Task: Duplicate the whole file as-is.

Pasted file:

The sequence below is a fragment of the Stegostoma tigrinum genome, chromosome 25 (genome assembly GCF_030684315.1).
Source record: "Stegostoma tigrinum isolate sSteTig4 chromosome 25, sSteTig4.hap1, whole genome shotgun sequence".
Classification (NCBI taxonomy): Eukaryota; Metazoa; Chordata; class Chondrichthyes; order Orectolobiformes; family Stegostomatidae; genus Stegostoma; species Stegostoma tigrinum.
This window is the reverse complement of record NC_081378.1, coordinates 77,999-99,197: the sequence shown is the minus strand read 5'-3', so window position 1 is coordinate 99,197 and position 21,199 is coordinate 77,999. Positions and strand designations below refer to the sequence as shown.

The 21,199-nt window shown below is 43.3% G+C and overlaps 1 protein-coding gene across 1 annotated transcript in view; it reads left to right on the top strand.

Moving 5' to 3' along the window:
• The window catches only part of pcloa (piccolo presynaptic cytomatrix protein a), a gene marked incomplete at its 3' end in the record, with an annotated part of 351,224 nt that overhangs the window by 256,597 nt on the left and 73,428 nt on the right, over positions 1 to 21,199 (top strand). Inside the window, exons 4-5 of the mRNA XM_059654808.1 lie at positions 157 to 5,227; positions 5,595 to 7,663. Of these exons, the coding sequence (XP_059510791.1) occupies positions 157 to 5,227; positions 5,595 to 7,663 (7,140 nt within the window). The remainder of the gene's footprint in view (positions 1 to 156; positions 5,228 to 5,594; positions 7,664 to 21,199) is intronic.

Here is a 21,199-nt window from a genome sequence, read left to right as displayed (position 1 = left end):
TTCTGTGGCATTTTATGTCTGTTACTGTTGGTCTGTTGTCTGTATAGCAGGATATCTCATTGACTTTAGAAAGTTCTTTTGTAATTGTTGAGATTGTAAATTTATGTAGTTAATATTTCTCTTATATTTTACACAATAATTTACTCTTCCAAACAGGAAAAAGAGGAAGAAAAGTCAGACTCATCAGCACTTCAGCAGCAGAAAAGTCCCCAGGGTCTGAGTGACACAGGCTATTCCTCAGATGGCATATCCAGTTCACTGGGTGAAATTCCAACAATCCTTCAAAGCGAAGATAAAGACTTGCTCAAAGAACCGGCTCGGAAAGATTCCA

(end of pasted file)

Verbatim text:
The sequence below is a fragment of the Stegostoma tigrinum genome, chromosome 25 (genome assembly GCF_030684315.1).
Source record: "Stegostoma tigrinum isolate sSteTig4 chromosome 25, sSteTig4.hap1, whole genome shotgun sequence".
Classification (NCBI taxonomy): Eukaryota; Metazoa; Chordata; class Chondrichthyes; order Orectolobiformes; family Stegostomatidae; genus Stegostoma; species Stegostoma tigrinum.
This window is the reverse complement of record NC_081378.1, coordinates 77,999-99,197: the sequence shown is the minus strand read 5'-3', so window position 1 is coordinate 99,197 and position 21,199 is coordinate 77,999. Positions and strand designations below refer to the sequence as shown.

The 21,199-nt window shown below is 43.3% G+C and overlaps 1 protein-coding gene across 1 annotated transcript in view; it reads left to right on the top strand.

Moving 5' to 3' along the window:
• The window catches only part of pcloa (piccolo presynaptic cytomatrix protein a), a gene marked incomplete at its 3' end in the record, with an annotated part of 351,224 nt that overhangs the window by 256,597 nt on the left and 73,428 nt on the right, over positions 1 to 21,199 (top strand). Inside the window, exons 4-5 of the mRNA XM_059654808.1 lie at positions 157 to 5,227; positions 5,595 to 7,663. Of these exons, the coding sequence (XP_059510791.1) occupies positions 157 to 5,227; positions 5,595 to 7,663 (7,140 nt within the window). The remainder of the gene's footprint in view (positions 1 to 156; positions 5,228 to 5,594; positions 7,664 to 21,199) is intronic.

Here is a 21,199-nt window from a genome sequence, read left to right as displayed (position 1 = left end):
TTCTGTGGCATTTTATGTCTGTTACTGTTGGTCTGTTGTCTGTATAGCAGGATATCTCATTGACTTTAGAAAGTTCTTTTGTAATTGTTGAGATTGTAAATTTATGTAGTTAATATTTCTCTTATATTTTACACAATAATTTACTCTTCCAAACAGGAAAAAGAGGAAGAAAAGTCAGACTCATCAGCACTTCAGCAGCAGAAAAGTCCCCAGGGTCTGAGTGACACAGGCTATTCCTCAGATGGCATATCCAGTTCACTGGGTGAAATTCCAACAATCCTTCAAAGCGAAGATAAAGACTTGCTCAAAGAACCGGCTCGGAAAGATTCCA